I’m thrilled to advise that our crowdfunding campaign for Water Filtration Systems in Rajasthan, India, will be going ahead – courtesy of our generous supporters.
Thank you to all of our supporters!
While we’ve reached our $30,000 target, we are still accepting donations for the project up until midnight 28 November 2017.
Because our target has been reached, all research costs are now covered, as well as production of 1000 kits. Meaning, every dollar contributed from now on goes purely into putting another water filtration system into a family home in Rajasthan.
At a hard-cost of $25 per unit, every little bit of support continues to make a valuable impact.
Thank you once again for your support and I look forward to updating you along our journey as myself and my team implement this exciting project.
Dr Cris Birzer and team.
680 million people around the world do not have access to fresh drinking water and approximately 1.5 million people, predominantly children, die from drinking contaminated water each year [AusAid, 2012].
To address this global challenge, researchers from the University of Adelaide have developed a self-assembled water purification kit which costs less than $30 AUD to produce up to 10 litres of drinking water per hour. We need your help today.
Unbelievably, water purification can be achieved with clever design and the most basic materials; a glass tube, metalized plastic and sunlight, turning dirty river water, stagnant rainwater and ground water into pathogen-free drinkable water. The purification process reduces harmful E.coli from 1 million units to below 1 and removes other pathogenic contaminants.
These clever water purification kits have been designed for use in the highlands of Papua New Guinea, but they also provide an appropriate solution for many other communities around the world.
However, some parts of the world have contaminants specific to their environment and surrounds for which the kit does not yet remove. For countries such as India, where non-drinkable water contains high levels of heavy-metal contamination, further research is required to develop a customised solution.
How The Funds Will Be Used
With your help, we can develop and deliver customised water purification kits that meet the needs of various environments around the world; but we need to do our research first.
Our researchers are crowdfunding to raise $30,000. This will ensure we can send a team of researchers to South Australia’s sister state Rajasthan, in India to undertake pathogen, heavy-metal and toxin assessments in specific regions and at specific times of year. Our team will engage with communities and conduct assessments on local water quality, manufacturing capabilities, and supply-chain limitations, before returning to Adelaide to develop and implement a customised solution with and for the population. Clean drinking water is not just a need, it is a human right and your support is needed to make this happen.
We will then produce kits in Rajasthan, distributed to community through local partners. Further to this, we will provide the blueprints and technical production to continue production and manufacturing for the local market.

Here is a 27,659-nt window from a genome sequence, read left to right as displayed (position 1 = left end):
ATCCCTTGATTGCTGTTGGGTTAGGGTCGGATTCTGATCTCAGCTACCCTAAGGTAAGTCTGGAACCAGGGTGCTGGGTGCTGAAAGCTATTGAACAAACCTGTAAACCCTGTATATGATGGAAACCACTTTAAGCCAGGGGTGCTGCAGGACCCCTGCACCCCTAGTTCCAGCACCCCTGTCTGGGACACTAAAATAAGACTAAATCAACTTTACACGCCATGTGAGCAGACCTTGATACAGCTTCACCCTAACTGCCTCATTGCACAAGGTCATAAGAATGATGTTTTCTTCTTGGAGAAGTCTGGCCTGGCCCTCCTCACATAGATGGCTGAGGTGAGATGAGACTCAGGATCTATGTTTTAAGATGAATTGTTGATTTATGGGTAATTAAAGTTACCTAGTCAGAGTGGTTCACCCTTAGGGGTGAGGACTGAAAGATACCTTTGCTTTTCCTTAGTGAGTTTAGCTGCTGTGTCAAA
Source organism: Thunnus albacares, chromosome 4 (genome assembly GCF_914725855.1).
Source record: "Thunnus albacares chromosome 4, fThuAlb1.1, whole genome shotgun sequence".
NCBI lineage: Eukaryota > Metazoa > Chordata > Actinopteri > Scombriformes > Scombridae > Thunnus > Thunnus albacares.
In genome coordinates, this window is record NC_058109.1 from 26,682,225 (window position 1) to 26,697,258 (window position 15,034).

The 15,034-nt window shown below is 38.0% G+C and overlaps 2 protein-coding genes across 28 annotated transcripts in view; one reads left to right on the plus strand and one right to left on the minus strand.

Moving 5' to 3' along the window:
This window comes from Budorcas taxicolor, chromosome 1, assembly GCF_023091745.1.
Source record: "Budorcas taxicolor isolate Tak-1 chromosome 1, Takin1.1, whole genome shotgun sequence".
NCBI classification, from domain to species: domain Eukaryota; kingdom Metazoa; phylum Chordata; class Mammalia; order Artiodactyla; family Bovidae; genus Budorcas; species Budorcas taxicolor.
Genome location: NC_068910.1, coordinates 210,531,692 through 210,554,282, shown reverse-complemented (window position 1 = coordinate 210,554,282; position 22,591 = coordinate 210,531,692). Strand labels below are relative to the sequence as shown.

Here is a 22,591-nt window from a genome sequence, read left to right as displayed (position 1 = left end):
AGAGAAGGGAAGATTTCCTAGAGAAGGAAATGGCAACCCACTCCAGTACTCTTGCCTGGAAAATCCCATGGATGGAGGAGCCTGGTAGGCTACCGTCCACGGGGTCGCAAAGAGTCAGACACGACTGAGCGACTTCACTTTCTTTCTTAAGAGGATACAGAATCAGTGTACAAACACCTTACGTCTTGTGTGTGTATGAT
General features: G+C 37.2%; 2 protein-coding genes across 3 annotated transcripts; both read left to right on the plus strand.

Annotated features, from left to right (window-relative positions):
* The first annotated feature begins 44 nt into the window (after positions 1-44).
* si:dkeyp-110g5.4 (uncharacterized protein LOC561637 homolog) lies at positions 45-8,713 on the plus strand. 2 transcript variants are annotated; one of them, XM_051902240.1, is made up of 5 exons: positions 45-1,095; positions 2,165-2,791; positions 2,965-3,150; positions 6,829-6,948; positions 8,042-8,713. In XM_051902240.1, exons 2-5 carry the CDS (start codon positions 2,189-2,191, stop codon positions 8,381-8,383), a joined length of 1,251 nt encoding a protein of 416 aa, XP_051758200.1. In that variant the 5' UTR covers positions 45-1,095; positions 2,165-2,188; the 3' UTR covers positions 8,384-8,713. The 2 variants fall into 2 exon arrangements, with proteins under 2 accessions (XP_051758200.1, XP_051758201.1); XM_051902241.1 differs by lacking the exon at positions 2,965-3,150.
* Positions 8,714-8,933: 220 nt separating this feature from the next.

Our target for the Rajasthan water quality pilot study is $30,000. This includes the production and distribution of water purification kits. 1 water filtration kit can help 25 people.
A donation of $30 will provide one water purification kit to a family in Rajasthan, which can convert up to 10 litres of contaminated water into fresh drinking and cooking water per hour.
Please take action today; support innovation and help us provide clean drinking water for all. All donations over $2 are income tax deductible (in Australia).
Rajasthan is a region of 79.79 million of people and is the sister state of South Australia.
Water management significantly limits Rajasthan’s development and is a critical requirement for future growth. Rajasthan comprises approximately ten percent of India’s land mass, and five percent of its population, yet has just one per cent of the country’s water resources.
Over two-thirds of Rajasthan is identified as desert, yet it remains a major producer of agricultural crops. With deep experience in water reform, management, conservation and re-use, the South Australian public and private sectors are already working closely with Rajasthan to develop options to improve water management and allocation.
This project will support these initiatives, looking at accessibility of water for personal consumption.
The Project Team:
Dr Cris Birzer
Dr Cris Birzer is a chartered professional engineer, focused on technology design and implementation in the humanitarian and development sectors. His role in the project is to help design and coordinate the technology and its implementation.
Dr Georgina Drew
An anthropologist by training and profession, Dr Georgina Drew has over twelve years of experience working on the relationship between culture and water resource management in various parts of India, including Rajasthan. Her role in the project will be to help make sure that the water filtration devices will be implemented in ways that are culturally appropriate and gender inclusive.
Dr Stephen Kidd
Dr Stephen Kidd is a microbiologist, specialising in identifying and characterising harmful bacteria that persist in environments. He will facilitate the evaluation of the technology and its relevant operation.